"For the second year in a row, the total number of prisoners in Europe increased slightly. This may still be a rebound from the reduction seen during the COVID-19 pandemic due to a decrease in offline crime during lockdowns, the release of prisoners in some countries, and a decrease in criminal justice activity. However, this increase starkly contrasts the overall strong downward trend in incarceration rates since 2013. It remains to be seen if there is a change in trend. The persistence of overcrowding remains an important challenge for many prison administrations," says Professor Marcelo Aebi, head of the SPACE research team at the University of Lausanne.

A Council of Europe report points out that violent and drug-related offenses account for more than half of the leading crimes for which European prisoners are serving sentences. Drug-related offenses are the most common (19% of the convicted population), followed by murder and attempted murder (13%), theft (12%), sexual offenses (8.9%), robbery (7.7%), and assault and attempted murder. (6.7%).

On January 31, 2023, on average, almost a third of prisoners in European prisons were in pretrial detention. Albania (55%), Armenia (53%), Luxembourg (49%), Switzerland (46%), the Netherlands (45%), Montenegro (42%) and Northern Ireland (UK) (41%) had the highest proportion of pretrial detainees. %). The Czech Republic (7.5%), Lithuania (11%), Poland (11%), Romania (12%) and North Macedonia (12%) had the lowest rate of pretrial detention.

On average, 27% of prisoners in European prisons were foreigners, although there were significant differences between countries. The prison administrations with the highest proportion of foreigners are Luxembourg (78%), Switzerland (71%), Greece (57%), Cyprus (55%), Austria (51%), Catalonia (Spain) (49%), Malta (49%) and Belgium (42%) in countries with more than 500,000 inhabitants. The lowest proportions were recorded in Romania (1.1%), the Republic of Moldova (1.5%) and Azerbaijan (1.9%).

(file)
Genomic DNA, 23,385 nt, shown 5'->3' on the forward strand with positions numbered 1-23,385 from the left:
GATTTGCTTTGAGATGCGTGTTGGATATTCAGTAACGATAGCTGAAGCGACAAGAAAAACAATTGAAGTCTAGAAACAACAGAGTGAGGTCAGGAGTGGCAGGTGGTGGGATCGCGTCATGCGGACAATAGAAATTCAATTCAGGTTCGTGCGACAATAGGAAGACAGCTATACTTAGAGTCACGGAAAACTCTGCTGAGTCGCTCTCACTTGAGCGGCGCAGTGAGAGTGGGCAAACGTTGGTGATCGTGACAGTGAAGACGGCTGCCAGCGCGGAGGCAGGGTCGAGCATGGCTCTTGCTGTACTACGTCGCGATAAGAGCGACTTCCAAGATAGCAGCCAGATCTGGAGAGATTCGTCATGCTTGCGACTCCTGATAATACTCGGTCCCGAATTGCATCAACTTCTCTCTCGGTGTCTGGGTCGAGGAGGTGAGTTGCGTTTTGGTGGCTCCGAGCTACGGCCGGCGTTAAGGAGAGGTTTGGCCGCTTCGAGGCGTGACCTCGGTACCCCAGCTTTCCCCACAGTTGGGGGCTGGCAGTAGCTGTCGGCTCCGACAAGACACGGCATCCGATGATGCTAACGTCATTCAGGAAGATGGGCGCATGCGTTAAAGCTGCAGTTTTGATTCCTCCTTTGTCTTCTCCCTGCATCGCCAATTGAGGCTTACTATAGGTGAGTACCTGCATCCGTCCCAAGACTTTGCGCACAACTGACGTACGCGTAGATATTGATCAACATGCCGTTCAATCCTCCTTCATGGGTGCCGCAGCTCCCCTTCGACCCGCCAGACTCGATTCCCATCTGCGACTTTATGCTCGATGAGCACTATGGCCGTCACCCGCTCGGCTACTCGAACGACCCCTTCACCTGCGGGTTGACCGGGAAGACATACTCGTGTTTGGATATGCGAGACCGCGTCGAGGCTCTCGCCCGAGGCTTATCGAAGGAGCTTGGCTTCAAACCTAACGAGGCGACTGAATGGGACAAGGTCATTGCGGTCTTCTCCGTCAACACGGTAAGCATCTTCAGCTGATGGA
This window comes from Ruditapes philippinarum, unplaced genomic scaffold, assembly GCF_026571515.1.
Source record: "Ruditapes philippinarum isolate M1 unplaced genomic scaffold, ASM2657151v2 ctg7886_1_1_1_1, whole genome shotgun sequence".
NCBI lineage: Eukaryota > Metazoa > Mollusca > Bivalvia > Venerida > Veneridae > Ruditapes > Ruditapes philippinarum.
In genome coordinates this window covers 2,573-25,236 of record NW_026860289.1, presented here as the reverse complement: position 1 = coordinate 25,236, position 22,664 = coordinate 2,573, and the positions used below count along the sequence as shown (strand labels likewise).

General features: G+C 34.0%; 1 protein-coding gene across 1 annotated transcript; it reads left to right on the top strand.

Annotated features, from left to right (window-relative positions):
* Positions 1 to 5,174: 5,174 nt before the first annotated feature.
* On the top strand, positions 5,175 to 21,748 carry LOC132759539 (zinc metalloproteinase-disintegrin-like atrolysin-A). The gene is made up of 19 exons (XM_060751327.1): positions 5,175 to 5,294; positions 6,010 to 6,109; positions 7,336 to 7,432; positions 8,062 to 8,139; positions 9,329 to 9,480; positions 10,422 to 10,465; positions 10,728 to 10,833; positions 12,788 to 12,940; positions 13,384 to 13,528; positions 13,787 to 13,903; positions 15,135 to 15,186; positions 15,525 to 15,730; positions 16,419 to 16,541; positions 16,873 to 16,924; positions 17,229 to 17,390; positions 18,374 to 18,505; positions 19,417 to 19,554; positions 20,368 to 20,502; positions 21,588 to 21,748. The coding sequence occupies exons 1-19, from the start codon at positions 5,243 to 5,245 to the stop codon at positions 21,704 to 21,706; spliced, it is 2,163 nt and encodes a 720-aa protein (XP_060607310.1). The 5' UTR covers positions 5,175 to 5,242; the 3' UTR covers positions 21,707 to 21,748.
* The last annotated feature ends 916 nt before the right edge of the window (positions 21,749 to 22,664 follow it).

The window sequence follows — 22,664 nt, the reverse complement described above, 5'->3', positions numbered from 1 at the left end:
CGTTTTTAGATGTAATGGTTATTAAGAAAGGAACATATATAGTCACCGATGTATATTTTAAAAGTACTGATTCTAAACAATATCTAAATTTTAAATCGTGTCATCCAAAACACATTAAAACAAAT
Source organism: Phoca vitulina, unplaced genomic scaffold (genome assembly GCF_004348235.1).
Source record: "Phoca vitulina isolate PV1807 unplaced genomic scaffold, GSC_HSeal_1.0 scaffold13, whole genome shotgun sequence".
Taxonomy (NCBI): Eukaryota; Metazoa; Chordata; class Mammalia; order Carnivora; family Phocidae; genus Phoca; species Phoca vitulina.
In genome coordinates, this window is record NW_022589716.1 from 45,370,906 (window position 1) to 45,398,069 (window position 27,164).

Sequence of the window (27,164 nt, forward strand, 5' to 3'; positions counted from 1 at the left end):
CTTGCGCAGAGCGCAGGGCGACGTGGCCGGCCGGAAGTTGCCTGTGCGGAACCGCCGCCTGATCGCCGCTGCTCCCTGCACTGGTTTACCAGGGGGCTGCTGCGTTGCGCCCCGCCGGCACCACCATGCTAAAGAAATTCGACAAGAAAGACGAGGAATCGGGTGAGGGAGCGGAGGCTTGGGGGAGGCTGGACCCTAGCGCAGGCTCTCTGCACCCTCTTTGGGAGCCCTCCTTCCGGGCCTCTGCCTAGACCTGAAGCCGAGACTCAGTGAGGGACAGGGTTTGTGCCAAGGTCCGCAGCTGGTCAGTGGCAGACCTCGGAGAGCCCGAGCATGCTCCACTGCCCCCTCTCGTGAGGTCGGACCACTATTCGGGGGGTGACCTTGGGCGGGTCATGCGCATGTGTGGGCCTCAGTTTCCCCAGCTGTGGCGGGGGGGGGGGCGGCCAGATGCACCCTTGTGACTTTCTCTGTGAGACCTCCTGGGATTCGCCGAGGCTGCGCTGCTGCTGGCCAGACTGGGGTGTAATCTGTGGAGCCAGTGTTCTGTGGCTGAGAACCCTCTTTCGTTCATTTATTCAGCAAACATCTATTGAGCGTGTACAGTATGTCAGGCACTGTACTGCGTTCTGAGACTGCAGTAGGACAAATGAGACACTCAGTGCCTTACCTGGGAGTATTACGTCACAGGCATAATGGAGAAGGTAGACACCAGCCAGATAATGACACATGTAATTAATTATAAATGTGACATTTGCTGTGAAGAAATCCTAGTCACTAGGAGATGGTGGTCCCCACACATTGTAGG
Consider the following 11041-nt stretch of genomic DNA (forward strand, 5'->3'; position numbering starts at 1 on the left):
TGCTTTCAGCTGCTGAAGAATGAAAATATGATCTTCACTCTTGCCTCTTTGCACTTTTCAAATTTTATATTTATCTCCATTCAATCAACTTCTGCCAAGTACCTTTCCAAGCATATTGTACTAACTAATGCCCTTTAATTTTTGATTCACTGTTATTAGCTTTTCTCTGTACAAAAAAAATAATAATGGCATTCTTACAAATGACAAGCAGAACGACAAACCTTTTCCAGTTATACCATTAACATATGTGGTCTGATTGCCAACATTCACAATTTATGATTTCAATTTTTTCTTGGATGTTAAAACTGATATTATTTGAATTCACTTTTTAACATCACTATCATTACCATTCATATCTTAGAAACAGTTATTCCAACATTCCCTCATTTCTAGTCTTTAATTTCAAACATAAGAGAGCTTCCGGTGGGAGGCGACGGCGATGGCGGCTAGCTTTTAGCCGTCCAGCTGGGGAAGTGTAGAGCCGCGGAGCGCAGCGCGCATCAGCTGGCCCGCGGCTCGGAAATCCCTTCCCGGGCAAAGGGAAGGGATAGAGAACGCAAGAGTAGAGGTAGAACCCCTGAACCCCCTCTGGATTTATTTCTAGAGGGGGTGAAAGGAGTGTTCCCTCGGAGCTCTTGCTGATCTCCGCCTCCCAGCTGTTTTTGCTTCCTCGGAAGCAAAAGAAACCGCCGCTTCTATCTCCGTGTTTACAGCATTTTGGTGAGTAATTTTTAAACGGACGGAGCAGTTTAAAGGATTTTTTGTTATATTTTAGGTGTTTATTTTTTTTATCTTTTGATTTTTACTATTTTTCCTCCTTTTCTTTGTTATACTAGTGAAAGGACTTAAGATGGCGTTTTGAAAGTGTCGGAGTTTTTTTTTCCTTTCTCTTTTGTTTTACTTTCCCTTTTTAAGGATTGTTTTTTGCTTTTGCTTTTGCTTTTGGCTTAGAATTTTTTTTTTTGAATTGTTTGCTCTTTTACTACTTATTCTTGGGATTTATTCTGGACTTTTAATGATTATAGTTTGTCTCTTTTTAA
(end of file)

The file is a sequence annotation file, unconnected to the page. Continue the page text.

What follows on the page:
"The proportion in Central and Eastern European countries is significantly lower; this coincides with the natural movement of the European population since the 2000s. Population growth in Western, Southern and Northern Europe and population decline in Central, South-Eastern and Eastern Europe," the report said.

As of January 31, 2023, the average age of prisoners in European penitentiary institutions remained 38. The lowest average age was recorded in Bulgaria (33), Sweden (34), France (35) and Denmark (35), and the highest in Serbia (50), Georgia (44), Italy (43), Portugal (41) and Spain ( 41). 14% of all prisoners were aged 18 to 25, 68% were aged 26 to 49, 15% were aged 50 to 64, and 3% were aged 65 or older. The vast majority of prisoners were men. Women: only 5%. The proportion of women was relatively high in Cyprus (9.2%), Malta (9.1%), Czech Republic (8.5%), Finland and Latvia (7.7%).

The University of Lausanne conducts the Council of Europe's SPACE polls every year. The SPACE I survey contains information from prison administrations in Council of Europe member states.